Alan participates in literally hundreds of appeals each year. ECAB was created in 1946 and delegated exclusive jurisdiction by Congress to consider appeals of federal employees from final decisions of the Office of Workers’ Compensation Programs (OWCP) in claims arising under the Federal Employees’ Compensation Act (5 U.S.C. §§ 8101 et seq.).
Dear Federal Workers’ Compensation Clients,
I participate in literally hundreds of appeals each year. While each decision is a learning experience, most are not unusual. Most cases rest on the facts or medical causal relationship. However, several are considerable importance and interest. I am putting on my web site some of the decisions that I feel are interesting.
Decisions will be posted that are both “winners” and “losers”. Read the decisions and tell me how you would have ruled if you were the judge. Let me know your strategy if you were the lawyer. Let me know if you believe that the truth of the client’s statements and the doctor’s opinion. What do you think is the most essential fact of the case?
Alan J Shapiro, Attorney at Law
Arbitration decision involving the National Reassessment Program
I believe that the arbitrator is right on point. His decision should be the model for all United States Post Office (USPS) decisions involving the National Reassessment Program.
In the Matter of the Arbitration between the United States Postal Service and National Association of Letter Carriers, AFL-CIO
Case No. BO6N-4B-C 09401562
Union No. 0906106501
I believe that this ECAB case R. L. and the U.S. Postal Services, 61 ECAB 09-1948 decided June 29 2010 finally correctly clarifies the law concerning the law concerning the “disability” and “impairment”. The Board, ECAB, very clearly instructed OWCP to recognize that the termination of disability benefits is not a termination of impairment benefits. A Schedule Award is an impairment decision and not a disability decision. It does not consider loss of earning capacity. It considers loss of function of the body.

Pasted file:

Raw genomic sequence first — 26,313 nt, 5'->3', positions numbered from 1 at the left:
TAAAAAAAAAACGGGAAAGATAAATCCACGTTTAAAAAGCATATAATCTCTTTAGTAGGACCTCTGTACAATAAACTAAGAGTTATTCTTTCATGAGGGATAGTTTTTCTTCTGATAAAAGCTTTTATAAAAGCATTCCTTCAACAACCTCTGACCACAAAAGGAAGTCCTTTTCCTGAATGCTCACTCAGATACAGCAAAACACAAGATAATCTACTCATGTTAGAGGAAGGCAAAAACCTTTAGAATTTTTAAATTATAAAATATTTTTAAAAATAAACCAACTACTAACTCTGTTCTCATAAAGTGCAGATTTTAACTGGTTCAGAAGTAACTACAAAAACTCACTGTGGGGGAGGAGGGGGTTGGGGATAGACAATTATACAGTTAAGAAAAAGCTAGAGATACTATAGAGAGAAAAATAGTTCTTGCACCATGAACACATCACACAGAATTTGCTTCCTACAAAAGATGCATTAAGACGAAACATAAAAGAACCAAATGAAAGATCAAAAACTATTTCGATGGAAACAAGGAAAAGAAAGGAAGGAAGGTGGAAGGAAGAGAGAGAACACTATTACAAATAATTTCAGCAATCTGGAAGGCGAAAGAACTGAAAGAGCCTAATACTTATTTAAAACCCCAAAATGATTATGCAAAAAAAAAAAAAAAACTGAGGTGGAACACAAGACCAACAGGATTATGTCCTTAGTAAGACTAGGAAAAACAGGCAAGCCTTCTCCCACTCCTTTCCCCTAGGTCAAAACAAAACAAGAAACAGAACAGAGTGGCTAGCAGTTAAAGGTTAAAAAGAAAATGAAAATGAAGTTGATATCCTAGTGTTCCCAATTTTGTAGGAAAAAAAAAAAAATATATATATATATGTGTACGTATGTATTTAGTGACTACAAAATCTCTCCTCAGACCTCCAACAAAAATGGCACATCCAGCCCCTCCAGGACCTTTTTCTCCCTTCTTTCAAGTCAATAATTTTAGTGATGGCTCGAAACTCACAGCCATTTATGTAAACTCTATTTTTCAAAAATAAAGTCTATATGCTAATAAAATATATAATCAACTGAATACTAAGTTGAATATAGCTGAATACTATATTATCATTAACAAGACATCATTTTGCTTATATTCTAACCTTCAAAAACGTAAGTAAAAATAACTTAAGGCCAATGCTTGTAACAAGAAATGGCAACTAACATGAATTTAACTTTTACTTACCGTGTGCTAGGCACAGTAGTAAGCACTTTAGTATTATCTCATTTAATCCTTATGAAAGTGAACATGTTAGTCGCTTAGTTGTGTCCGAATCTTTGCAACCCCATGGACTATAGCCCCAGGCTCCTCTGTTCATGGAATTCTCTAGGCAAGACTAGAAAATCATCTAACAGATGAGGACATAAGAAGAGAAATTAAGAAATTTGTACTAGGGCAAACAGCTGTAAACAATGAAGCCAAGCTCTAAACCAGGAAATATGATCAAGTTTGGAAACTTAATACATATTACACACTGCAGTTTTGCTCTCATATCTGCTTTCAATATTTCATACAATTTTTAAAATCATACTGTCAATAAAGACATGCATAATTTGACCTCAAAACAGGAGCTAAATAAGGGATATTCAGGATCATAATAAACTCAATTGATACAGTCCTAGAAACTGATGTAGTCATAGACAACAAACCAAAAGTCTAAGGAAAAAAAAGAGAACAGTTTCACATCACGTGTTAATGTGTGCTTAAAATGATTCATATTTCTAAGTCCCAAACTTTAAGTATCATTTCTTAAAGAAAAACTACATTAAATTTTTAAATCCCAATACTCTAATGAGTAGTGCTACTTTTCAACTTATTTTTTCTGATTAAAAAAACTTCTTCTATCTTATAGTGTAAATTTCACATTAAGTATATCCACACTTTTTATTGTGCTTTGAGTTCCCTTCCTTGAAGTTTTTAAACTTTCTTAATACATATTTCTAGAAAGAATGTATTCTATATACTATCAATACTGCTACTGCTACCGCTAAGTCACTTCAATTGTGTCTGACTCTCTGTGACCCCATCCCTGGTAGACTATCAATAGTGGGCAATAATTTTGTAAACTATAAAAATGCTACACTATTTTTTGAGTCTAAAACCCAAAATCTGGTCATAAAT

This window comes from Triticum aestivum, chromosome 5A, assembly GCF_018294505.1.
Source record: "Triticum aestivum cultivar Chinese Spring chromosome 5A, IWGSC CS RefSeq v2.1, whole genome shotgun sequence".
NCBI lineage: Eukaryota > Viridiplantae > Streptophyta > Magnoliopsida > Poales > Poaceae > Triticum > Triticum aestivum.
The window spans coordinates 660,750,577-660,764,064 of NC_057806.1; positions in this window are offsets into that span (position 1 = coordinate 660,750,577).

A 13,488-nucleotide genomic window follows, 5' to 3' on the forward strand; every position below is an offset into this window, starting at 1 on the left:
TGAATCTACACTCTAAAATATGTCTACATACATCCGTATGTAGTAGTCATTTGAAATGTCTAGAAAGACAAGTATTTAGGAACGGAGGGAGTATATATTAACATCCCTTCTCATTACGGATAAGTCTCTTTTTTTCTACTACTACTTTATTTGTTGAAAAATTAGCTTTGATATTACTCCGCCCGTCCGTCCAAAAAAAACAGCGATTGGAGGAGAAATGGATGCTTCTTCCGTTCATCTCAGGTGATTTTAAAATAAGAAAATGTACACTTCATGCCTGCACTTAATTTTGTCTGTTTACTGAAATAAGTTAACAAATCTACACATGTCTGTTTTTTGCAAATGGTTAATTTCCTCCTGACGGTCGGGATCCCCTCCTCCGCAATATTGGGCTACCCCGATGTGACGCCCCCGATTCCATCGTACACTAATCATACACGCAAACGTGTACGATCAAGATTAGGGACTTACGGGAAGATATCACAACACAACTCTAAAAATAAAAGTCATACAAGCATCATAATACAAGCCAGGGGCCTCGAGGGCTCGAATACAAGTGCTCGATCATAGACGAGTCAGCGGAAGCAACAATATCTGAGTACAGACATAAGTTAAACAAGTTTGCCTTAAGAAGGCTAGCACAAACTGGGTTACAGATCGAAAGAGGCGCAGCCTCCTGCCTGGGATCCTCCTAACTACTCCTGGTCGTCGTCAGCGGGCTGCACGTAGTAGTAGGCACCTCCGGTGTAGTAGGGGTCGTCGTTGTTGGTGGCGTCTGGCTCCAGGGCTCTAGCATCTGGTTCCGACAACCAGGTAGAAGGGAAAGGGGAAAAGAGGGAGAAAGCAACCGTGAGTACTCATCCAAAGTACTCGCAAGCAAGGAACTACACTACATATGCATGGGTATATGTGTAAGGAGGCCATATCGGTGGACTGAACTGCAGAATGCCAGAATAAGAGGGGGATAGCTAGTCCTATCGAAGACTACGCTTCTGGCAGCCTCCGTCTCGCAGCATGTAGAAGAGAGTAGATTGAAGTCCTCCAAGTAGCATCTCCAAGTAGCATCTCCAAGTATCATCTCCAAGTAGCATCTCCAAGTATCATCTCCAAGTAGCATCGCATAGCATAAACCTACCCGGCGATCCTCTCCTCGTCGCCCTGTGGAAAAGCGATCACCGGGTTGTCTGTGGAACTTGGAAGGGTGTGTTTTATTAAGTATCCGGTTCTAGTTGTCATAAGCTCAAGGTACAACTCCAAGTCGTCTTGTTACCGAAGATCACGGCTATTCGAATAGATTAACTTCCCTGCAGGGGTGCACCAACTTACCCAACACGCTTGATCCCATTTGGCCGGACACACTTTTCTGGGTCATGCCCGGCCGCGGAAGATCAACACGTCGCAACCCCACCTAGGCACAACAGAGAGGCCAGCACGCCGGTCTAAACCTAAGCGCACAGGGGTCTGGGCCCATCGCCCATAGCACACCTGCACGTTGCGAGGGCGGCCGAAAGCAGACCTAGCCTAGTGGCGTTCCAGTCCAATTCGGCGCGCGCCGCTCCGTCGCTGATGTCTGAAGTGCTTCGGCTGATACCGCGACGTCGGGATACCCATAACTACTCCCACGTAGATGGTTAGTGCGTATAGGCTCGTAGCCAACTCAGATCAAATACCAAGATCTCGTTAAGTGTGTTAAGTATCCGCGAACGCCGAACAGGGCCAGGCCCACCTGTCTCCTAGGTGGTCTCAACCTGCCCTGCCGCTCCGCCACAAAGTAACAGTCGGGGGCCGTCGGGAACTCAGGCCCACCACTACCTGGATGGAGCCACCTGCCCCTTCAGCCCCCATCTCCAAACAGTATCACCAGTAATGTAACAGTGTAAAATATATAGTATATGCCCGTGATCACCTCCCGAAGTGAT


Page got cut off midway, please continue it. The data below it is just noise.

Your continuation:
- L. and the U.S. Postal Services, 61 ECAB 09-1948 decided June 29 2010
Wage Earning Capacity Decision
The ECAB board in the case of A.J. and the United States Postal Service, 61 ECAB 10-619 decided June 29 2010, tried to clarify and set forth reasonable rules concerning Loss of Wage Earning Capacity (LWEC) decisions. The decision is an excellent analysis of the evidence. The decision should be followed by OWCP as the definitive statement of Law. We shall see what OWCP does.
A.J. and the United States Postal Service, 61 ECAB 10-619 decided June 29 2010
Suitable Job Offer
The subject of Suitable Job Offer could and should be the basis for an extensive Law Review article. In my opinion, there never should be a suitable job offer decision unless the claimant is represented by experience legal counsel. The refusal to accept a “Suitable Job Offer” ends the claimant’s case. I tell my clients that this is the death of their claim – this is a verdict of death with no hope of resurrection. I submit that OWCP and the ECAB Board should require that a claimant should receive legal advice before refusing a Suitable Job Offer. The ECAB Board, very much to its credit, especially Chief Judge Alex Koromilas, understands the severity of the penalty. The Board requires OWCP to meet a very high standard of proof. The ECAB Board requires that OWCP follows the law precisely. In the case of L.C. vs. U.S. Postal Service Post Office Docket No 08-2334 Issued July 16 2009 ruled since the employee’s date of injury position was permanent, the office could not find that a temporary job was suitable.
L.C. vs. U.S. Postal Service Post Office Docket No 08-2334 Issued July 16 2009